Yvonne Carter

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Yvonne Carter
Born Yvonne Helen Carter
(1959-04-16)16 April 1959
Died 20 October 2009(2009-10-20) (aged 50)
Cause of death Breast cancer
Alma mater St Mary's Hospital Medical School, London
Occupation Dean of Warwick Medical School
Spouse(s) Dr. Michael Bannon (1988-2009; her death); 1 son

Yvonne Helen Carter CBE DL FRCGP FMedSci (16 April 1959 – 20 October 2009) was a British general practitioner (GP or family doctor) and Dean of the Warwick Medical School, a post she took up in 2004, after being the Vice-Dean. Warwick Medical School is Britain's first medical school to only accept applications from graduates.

Her career as a GP spanned 20 years, practising in a succession of inner city communities in Liverpool, Birmingham, East London and, until 2007, in Coventry. She was also an academic GP and Honorary Consultant in Primary Care at Coventry Teaching Primary Care Trust and a Non-Executive Director and Vice Chair at University Hospitals Coventry and Warwickshire NHS Trust. She was also Chair of the Comprehensive Local Research Network for West Midlands (South).

She was a Non-Executive Director of University Hospitals of Coventry and Warwickshire NHS Trust and the Pro-Vice-Chancellor for Regional Engagement at the University of Warwick.[1] In 2008 she was appointed Deputy Lieutenant for the County of the West Midlands.

Medical career[edit]

Carter attended Notre Dame High School in Liverpool. She first trained at London's St Mary's Hospital Medical School[2] graduating in 1983 with a distinction in Obstetrics and Gynaecology.

She completed a General Practice Vocational Training Scheme in Liverpool and became a Member of the Royal College of General Practitioners (RCGP) in 1987. In 1990 she became an Honorary Research Fellow at Keele University and was awarded a three-year Royal College of General Practitioners Research Training Fellowship. She was awarded a Doctorate of Medicine in 1994 by the University of London. In the same year she was awarded a Fellowship of the RCGP.[citation needed]

From 1992-96 she was a Senior Clinical Lecturer in the University of Birmingham's Department of General Practice. She became the youngest Professor of General Practice and Primary Care in the UK when she took up post as Chair and Head of Department at Barts Hospital and the Queen Mary's School of Medicine and Dentistry in 1996. In 2001, she became Head of the Division of Community Sciences and in 2002, following restructuring in the School, became Director of the Institute of Community Health Sciences.[citation needed]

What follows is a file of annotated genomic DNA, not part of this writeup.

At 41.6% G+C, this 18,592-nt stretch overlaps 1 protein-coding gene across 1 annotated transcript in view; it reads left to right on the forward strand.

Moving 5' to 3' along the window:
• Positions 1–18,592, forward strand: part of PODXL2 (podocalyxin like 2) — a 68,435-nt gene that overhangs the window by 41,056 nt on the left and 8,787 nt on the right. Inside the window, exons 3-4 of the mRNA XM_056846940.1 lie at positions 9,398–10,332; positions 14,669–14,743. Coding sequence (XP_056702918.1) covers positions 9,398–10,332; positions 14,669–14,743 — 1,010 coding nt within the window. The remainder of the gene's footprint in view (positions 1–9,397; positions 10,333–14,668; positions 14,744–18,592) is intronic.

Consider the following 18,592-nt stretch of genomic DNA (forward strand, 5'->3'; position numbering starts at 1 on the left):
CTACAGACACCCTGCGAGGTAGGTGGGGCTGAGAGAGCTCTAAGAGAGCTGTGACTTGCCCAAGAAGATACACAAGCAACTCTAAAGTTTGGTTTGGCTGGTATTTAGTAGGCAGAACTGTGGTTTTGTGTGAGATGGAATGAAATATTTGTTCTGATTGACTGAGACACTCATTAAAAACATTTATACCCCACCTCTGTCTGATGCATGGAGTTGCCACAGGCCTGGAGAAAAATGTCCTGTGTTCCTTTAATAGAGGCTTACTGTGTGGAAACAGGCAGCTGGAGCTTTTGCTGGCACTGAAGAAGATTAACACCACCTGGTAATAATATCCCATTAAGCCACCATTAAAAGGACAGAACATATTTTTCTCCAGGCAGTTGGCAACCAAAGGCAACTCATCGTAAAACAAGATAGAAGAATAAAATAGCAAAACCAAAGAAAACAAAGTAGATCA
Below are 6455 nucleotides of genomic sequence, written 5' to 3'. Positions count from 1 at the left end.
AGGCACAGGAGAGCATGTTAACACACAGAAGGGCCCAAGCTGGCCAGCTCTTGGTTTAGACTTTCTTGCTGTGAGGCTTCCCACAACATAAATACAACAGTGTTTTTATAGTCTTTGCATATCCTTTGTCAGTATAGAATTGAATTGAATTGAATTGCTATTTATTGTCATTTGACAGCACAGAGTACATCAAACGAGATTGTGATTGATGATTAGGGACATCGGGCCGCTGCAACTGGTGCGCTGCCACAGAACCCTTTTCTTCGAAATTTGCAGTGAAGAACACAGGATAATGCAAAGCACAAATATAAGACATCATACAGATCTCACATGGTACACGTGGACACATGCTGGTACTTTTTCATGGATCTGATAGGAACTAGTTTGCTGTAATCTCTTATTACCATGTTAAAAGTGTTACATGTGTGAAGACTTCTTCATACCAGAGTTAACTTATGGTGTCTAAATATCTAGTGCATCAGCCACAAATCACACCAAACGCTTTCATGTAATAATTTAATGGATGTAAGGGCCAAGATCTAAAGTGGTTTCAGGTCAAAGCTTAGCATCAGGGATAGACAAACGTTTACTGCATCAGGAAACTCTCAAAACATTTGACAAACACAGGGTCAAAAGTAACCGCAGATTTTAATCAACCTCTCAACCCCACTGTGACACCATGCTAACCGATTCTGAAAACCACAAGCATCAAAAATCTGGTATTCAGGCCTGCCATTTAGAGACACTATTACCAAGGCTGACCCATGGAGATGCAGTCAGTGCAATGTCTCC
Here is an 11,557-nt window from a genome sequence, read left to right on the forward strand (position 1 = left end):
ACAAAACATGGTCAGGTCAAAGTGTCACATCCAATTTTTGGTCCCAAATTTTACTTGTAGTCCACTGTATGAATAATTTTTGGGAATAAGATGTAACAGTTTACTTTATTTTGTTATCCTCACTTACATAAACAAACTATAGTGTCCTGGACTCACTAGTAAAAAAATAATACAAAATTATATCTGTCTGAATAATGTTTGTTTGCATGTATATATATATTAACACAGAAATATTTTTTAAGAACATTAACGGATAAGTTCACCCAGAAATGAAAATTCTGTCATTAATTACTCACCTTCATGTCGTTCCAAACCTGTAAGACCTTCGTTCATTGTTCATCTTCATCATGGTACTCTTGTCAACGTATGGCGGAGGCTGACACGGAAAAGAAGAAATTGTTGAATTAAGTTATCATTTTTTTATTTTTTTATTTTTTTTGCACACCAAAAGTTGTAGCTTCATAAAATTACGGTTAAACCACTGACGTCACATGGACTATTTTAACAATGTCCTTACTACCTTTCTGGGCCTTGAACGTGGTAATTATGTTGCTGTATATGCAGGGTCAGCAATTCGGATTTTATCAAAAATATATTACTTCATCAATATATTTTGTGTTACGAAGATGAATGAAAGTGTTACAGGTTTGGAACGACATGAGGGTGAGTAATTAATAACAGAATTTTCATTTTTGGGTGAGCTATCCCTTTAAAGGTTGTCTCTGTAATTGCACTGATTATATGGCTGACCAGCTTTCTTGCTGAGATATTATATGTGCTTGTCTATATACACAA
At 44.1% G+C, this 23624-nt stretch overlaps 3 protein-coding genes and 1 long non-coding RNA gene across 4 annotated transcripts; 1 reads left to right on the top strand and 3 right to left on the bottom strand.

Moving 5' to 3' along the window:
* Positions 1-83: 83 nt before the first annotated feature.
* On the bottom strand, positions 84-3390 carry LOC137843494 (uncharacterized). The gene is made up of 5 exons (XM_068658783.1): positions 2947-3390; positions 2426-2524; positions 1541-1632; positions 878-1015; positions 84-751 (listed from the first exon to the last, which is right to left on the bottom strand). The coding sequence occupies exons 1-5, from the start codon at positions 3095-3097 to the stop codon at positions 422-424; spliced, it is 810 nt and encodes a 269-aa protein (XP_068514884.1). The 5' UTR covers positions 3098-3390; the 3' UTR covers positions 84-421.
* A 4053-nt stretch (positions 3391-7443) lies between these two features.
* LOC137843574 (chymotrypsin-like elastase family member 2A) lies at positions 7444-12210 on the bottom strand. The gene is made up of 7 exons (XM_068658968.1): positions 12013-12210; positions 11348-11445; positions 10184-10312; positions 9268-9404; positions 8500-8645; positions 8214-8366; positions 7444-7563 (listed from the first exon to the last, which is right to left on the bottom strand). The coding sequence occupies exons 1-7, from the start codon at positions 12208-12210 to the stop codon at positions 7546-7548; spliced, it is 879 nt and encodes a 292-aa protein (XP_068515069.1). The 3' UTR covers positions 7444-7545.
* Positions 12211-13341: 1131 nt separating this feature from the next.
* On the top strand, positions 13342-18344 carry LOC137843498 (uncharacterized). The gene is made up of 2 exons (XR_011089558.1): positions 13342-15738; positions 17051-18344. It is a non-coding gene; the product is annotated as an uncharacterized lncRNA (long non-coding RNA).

National roles[edit]

In 1998 she was elected as a founder Fellow of the Academy of Medical Sciences.[3] She was a Member of the Council of the Royal College of General Practitioners from 1994-2004. From 1996-2001 she was the RGCP's Chairman of Research and was also a member of the RGCP Council's Executive Committee. From 1995-96 she was the Clinical Director of the Quality Network; from 1995-97 she was a member of the Commissioning of Care Task Force and from 1998-2000 she was a member of the Health Inequalities Group. She is an elected member of the Council of the Academy of Medical Sciences. She has also served as a Governor of the Health Foundation and a member of the General Medical Council's Quality Assurance of Basic Medical Education visiting team.[citation needed]

She was Governor of the Health Foundation from 1999-2007. From 1999-2004 she chaired the commissioning panel for the NHS National Primary Care R&D awards. She has also been involved in the development of the Department of Health Strategy on Research Governance. She was a member of the Appraisal Committee of the National Institute for Clinical Excellence from 1998-2001 and a member of the National Screening Committee from 1999-2003.

Awards and recognition[edit]

Family[edit]

Carter married Michael Bannon,[2] a paediatrician and medical academic, in 1988. They had one child, a son, Christopher.

Death[edit]

Yvonne Carter was diagnosed with breast cancer in 2004 and died from the disease on 20 October 2009, aged 50. She was survived by her husband, son, and a sister, Alma and elder sister Joan.

References[edit]

  1. ^ a b "Staff: Professor Yvonne Carter". Warwick Medical School. 
  2. ^ a b Arnot, Chris (19 April 2005). "Yvonne Carter: Dean, doctor and patient". The Guardian. London. 
  3. ^ "Deceased Fellows". Academy of Medical Sciences. Retrieved 14 April 2015. 
  4. ^ "Dean of Warwick Medical School Wins CBI First Women Science Award" (Press release). Warwick Medical School. 8 June 2006. Retrieved 14 April 2015. 
  5. ^ "No. 59090". The London Gazette (Supplement). 13 June 2009. p. 7. 

External links[edit]